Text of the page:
https://www.quantamagazine.org/how-many-genes-do-cells-need-maybe-almost-all-of-them-20180419/

    Genetic Redundancy is incompatible with Darwinian evolution:

    A Darwinian Paradox
    Excerpt: the very existence of genetic buffering, and the functional redundancies required for it, presents a paradox in light of the Darwinian (or: selectionist) concept. On one hand, for genetic buffering to take place there is a necessity for redundancies of gene function, on the other hand such redundancies are clearly unstable in face of natural selection and are therefore unlikely to be found in evolved genomes. Still, over 90% of the genes studies of model organisms were observed to be redundant [Conant GC et al, 2004; Kobayashi K et al, 2003; Baba T et al, 2006].
    http://archive.is/YxXhd

    Oh well, so much for Bob’s supposed experimental proof for Darwinian evolution. Like everything else in Darwinian evolution, Bob’s supposed evidence for Darwinian evolution is ‘smoke and mirrors’ that does not bear up to scrutiny.

    Darwinists simply have no substantiating scientific evidence whatsoever to support their grandiose claims that all life on earth evolved via mindless undirected processes..

    Darwin vs. Microbes (Where’s the substantiating evidence for Darwinian evolution?)
    https://docs.google.com/document/d/16umLl1dnEuGcRfGqErD_XzZXVbOxcAJmIRPaF7PBOVg/edit

  11. 11
    EugeneS says:

    Bob

    I haven’t even looked into that paper. Mine is a general statement that whatever “evolution can do it” proponents present as achievements of evolution, are results of carefully crafted and carefully controlled experimentation. “Carefully crafted” refers to making available at time 0 all the necessary components that are at the exactly right concentrations, purified to the industrial standards, at the exactly right temperature ranges, exactly right timing etc. In nature everything exists in mixtures. “Carefully controlled” means controlling the chemical synthesis by an intelligent experimenter, e.g. by removing or manipulating the intermediate reagents in order to achieve the end goal that is in the minds of the experimenters, which is bona fide Intelligent Design.

    Either of these two points, as any unbiased researcher would admit, defeats the purpose.

    Now, I pointed you to an earlier OP by GPuccio that deals with this and other issues. Amongst the other issues is the one that simple functions can really be achieved by evolution. BUT these functions are rather irrelevant to ID inference GP proposes, because they are not complex enough and consequently not identifiable as intelligently created. Second, often these simple functions are irrelevant because they are not naturally selectable.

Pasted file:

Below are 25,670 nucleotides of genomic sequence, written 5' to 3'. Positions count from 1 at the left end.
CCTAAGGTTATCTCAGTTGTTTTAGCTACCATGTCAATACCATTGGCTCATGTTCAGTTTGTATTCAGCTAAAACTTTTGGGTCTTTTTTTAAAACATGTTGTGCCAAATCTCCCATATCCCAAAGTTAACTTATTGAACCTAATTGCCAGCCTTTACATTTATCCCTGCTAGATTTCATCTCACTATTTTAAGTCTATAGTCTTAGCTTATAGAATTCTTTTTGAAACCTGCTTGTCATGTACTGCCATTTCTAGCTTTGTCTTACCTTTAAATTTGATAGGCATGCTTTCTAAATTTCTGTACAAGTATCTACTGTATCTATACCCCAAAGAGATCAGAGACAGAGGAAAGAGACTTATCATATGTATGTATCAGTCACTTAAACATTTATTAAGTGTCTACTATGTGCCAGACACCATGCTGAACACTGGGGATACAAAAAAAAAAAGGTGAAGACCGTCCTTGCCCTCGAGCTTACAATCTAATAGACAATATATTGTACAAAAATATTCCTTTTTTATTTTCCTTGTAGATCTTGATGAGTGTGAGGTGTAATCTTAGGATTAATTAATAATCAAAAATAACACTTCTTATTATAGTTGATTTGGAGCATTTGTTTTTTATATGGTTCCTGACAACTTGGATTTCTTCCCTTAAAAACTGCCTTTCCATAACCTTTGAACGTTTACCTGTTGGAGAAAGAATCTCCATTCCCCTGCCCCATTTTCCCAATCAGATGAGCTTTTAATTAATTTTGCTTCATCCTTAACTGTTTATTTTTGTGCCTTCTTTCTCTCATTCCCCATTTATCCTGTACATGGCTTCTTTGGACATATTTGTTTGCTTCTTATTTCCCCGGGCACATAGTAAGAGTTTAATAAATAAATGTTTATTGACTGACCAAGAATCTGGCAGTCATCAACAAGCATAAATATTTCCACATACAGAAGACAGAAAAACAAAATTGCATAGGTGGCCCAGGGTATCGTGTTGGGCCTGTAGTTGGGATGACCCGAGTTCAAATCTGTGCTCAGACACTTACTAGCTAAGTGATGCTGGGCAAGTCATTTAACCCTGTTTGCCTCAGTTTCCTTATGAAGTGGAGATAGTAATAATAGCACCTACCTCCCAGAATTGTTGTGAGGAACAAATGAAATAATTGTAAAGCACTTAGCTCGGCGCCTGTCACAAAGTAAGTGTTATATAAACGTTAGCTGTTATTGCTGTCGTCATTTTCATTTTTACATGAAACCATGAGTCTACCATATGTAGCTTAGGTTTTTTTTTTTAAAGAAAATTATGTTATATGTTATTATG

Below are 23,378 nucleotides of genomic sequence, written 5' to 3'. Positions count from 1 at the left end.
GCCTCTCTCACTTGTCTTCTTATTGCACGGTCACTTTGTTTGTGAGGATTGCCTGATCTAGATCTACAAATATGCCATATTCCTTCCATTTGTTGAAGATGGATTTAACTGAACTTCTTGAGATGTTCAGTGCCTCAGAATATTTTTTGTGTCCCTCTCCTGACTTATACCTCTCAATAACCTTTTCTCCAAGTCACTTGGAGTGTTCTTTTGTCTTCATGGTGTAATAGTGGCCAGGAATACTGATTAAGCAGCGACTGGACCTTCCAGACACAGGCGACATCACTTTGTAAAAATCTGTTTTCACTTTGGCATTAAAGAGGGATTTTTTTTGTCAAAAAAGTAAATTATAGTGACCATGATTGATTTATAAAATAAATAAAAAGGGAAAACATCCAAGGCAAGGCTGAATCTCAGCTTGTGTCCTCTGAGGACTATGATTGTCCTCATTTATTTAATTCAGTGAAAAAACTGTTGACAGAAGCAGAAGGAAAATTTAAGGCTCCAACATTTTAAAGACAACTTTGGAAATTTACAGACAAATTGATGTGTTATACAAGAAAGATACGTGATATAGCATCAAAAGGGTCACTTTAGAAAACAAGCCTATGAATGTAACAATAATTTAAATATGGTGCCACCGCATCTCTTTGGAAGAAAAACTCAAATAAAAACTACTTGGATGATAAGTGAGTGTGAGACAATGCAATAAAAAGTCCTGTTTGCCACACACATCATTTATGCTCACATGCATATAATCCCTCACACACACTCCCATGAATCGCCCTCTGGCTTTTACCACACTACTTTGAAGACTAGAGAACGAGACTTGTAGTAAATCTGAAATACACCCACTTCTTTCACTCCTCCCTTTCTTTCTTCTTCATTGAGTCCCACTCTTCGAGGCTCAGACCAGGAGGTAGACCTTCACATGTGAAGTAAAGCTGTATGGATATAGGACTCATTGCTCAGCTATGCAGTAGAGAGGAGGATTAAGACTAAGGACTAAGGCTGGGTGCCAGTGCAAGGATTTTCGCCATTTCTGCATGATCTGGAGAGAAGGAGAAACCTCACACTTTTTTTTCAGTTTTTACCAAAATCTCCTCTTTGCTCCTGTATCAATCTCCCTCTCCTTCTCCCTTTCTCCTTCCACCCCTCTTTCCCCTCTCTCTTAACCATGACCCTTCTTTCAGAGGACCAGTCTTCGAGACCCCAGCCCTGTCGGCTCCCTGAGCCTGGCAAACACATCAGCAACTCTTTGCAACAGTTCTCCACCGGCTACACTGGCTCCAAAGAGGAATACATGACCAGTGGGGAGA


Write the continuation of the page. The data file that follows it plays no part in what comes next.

12. 12
    Bob O'H says:

    ba77 @ 10 –

    The main flaw in Bob’s paper is that, number one, they never evolved anything over and above the original wild type bacteria, and they, therefore, never really demonstrated that Darwinian evolution has the capacity within itself to create anything above and beyond what already exists in the wild-type bacteria.

    Err, so the main flaw is that the paper was not about what you wanted it to be about. Not much of a flaw, really.

    EugeneS @ 11 – if you can’t even be bothered to look at something before commenting on it, I don’t think your comments are worth investing any more time on.

  13. 13
    ET says:

    LoL! @ Bob O’H- All you do is equivocate and bluff. Your comments are worth investing time on because it is easy to expose you as the poseur that you are.

  14. 14
    bornagain77 says:

    Bob. actually is not what I want the paper to be about, it is about the fact that the results of the experiment are nowhere near showing that the unguided, mindless, processes of Darwinian evolution are capable of creating anything new, over and above, what already exists. It is also not a minor failing that the authors just so happened to forget about ‘genetic redundancy’ which is now known to be ubiquitous within life.

    These are NOT minor failings for their experiment, nor is such a consistent lack of empirical support a minor failing for a theory that falsely claims to be as well established as Gravity.

    Again, It has nothing to do with my personal preferences and has everything to do with the actual experimental science at hand.

    Again, Darwinian evolution simply has no real-time empirical evidence whatsoever to support its grandiose claims that all life on earth arose via unguided, mindless, processes.

    Darwin vs. Microbes (Where’s the substantiating evidence for Darwinian evolution?)
    https://docs.google.com/document/d/16umLl1dnEuGcRfGqErD_XzZXVbOxcAJmIRPaF7PBOVg/edit

  15. 15
    Bob O'H says:

    ba77 –

    actually is not what I want the paper to be about, it is about the fact that the results of the experiment are nowhere near showing that the unguided, mindless, processes of Darwinian evolution are capable of creating anything new, over and above, what already exists.

    But that’s not what the paper was investigating, though. The work described in the paper had a specific aim, and the paper describes those results. You’re criticising the paper because it didn’t show what it wasn’t trying to show.

    I guess I could take the same approach and criticise you because you haven’t provided a road map to peace in Afghanistan in this thread.

  16. 16
    bornagain77 says:

    Whatever Bob. You got no evidence for you worldview. PERIOD!

    And even, via genetic redundancy, their one claim to have established functionality for random sequences is very much questionable. VERY questionable. So I really have no idea what you think the big deal is with that paper. You, as an evolutionist, simply have nothing solid to hang your hat on in that paper!

  17. 17